Despite its young age, ESP is one of the earliest engineering programmes to be awarded a full accreditation by the Engineering Accreditation Board under the outcome-based accreditation assessment. At the end of 2016, we successively went through another round of international accreditation, which will take us through to 2021. The international recognition of the programme has led to the recent invitation for ESP to be one of the founding members of the International Engineering Science Consortium (the other members are University of California Berkeley, University of Toronto, KTH Sweden, Osaka University and University College London that have long-established and well known engineering science programmes).
I am honoured to be Director of such a forward looking multi-disciplinary team of staff, and proud of the many successes that we have already achieved. I am optimistic about the continued success of ESP in meeting its goal of preparing graduates who can rise to the great engineering challenges of our time. I am confident of our well-designed curriculum, in the high calibre of faculty members, supporting staff as well as the high quality of students that are admitted to the programme. ESP students continue excel in their creativity, innovativeness, a global outlook, multidisciplinary knowhow, and independent learning attitude. These skills and attributes will place them in a pole position to gain global competitiveness in a world forever changing.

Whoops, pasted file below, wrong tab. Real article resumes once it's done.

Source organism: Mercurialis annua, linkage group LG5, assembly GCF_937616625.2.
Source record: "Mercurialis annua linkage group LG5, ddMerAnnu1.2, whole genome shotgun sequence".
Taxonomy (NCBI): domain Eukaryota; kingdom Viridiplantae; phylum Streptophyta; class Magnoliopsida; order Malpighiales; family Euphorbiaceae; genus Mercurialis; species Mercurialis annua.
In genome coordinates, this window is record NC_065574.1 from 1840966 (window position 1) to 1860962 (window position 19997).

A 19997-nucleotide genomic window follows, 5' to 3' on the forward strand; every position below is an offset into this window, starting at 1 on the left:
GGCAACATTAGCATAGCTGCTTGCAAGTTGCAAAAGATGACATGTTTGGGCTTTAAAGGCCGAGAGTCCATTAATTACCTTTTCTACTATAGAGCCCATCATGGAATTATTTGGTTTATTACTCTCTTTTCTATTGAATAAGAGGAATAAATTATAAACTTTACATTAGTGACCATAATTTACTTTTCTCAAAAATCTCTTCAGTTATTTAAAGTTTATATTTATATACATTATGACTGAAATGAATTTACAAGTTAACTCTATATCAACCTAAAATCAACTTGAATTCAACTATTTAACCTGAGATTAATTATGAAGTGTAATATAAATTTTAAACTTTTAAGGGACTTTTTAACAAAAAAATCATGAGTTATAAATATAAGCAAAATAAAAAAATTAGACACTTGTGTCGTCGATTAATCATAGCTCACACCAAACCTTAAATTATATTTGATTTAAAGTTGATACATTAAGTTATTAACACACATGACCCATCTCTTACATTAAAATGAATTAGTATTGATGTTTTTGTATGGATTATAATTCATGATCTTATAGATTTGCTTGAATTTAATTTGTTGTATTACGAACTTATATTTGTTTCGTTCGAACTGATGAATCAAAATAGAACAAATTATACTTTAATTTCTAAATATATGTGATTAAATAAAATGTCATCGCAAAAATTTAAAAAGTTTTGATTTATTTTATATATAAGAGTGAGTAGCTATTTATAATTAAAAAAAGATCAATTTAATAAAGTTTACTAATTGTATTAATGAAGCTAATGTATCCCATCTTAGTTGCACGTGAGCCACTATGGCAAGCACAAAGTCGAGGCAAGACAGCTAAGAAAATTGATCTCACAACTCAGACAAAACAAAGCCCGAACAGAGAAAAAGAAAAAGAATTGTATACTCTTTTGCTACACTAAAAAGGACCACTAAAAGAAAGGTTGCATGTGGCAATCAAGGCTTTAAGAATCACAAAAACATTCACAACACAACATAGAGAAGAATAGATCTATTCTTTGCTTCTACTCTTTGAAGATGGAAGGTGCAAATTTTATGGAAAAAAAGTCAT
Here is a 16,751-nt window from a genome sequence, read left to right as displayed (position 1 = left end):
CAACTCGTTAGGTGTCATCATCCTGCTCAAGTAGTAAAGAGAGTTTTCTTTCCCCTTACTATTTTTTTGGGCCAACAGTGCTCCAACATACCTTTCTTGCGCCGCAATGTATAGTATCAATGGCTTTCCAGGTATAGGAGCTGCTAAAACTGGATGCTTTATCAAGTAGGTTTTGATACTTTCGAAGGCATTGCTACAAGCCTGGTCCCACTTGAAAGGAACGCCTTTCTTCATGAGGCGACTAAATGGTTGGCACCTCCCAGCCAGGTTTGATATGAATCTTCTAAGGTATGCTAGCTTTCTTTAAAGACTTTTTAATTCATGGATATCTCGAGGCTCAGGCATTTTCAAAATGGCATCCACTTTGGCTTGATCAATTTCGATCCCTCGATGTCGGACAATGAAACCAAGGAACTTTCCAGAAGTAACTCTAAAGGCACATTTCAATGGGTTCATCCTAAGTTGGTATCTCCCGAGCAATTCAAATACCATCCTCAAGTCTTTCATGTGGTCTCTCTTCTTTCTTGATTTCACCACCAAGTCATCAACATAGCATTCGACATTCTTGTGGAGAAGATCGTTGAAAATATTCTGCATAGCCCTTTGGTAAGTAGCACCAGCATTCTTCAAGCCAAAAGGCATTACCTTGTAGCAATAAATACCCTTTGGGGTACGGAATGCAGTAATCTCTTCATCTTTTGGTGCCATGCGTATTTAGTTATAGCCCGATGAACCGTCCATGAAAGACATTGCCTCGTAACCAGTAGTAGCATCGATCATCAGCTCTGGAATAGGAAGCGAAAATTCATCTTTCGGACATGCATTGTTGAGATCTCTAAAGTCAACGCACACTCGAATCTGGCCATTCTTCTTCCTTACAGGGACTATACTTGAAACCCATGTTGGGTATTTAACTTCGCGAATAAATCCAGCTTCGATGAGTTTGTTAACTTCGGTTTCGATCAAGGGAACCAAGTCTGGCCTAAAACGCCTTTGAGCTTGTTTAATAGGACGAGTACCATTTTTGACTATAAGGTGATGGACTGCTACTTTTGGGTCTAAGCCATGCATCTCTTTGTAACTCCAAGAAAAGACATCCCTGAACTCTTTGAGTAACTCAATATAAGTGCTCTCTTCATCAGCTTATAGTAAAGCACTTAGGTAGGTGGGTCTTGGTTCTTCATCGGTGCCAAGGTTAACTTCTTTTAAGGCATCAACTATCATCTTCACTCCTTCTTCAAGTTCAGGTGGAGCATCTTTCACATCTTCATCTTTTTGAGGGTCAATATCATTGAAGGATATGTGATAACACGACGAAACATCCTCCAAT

I congratulate all ESP alumni, students and staff on your brilliant achievements over these past 10 years. I wish for you all exceptional achievements in the next 10 years and beyond.
For students who are deliberating on which one of the 10 NUS engineering programmes to read, ESP is the one for you if you wish to have a fulfilling multidisciplinary R&D professional career.